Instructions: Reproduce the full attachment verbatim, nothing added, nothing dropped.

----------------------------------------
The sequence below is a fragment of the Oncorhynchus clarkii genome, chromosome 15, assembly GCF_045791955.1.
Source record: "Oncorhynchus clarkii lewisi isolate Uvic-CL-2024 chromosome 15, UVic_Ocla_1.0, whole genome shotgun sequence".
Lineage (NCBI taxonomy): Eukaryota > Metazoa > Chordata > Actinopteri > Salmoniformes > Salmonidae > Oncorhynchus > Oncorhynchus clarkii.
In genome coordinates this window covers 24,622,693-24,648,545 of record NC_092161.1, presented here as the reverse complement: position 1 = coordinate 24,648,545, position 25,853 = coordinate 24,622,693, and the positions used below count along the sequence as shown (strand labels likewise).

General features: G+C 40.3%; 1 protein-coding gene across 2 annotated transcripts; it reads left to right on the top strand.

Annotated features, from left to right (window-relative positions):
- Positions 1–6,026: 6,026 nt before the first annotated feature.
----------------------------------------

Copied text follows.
The sequence below is a fragment of the Oncorhynchus clarkii genome, chromosome 15, assembly GCF_045791955.1.
Source record: "Oncorhynchus clarkii lewisi isolate Uvic-CL-2024 chromosome 15, UVic_Ocla_1.0, whole genome shotgun sequence".
Lineage (NCBI taxonomy): Eukaryota > Metazoa > Chordata > Actinopteri > Salmoniformes > Salmonidae > Oncorhynchus > Oncorhynchus clarkii.
In genome coordinates this window covers 24,622,693-24,648,545 of record NC_092161.1, presented here as the reverse complement: position 1 = coordinate 24,648,545, position 25,853 = coordinate 24,622,693, and the positions used below count along the sequence as shown (strand labels likewise).

General features: G+C 40.3%; 1 protein-coding gene across 2 annotated transcripts; it reads left to right on the top strand.

Annotated features, from left to right (window-relative positions):
- Positions 1–6,026: 6,026 nt before the first annotated feature.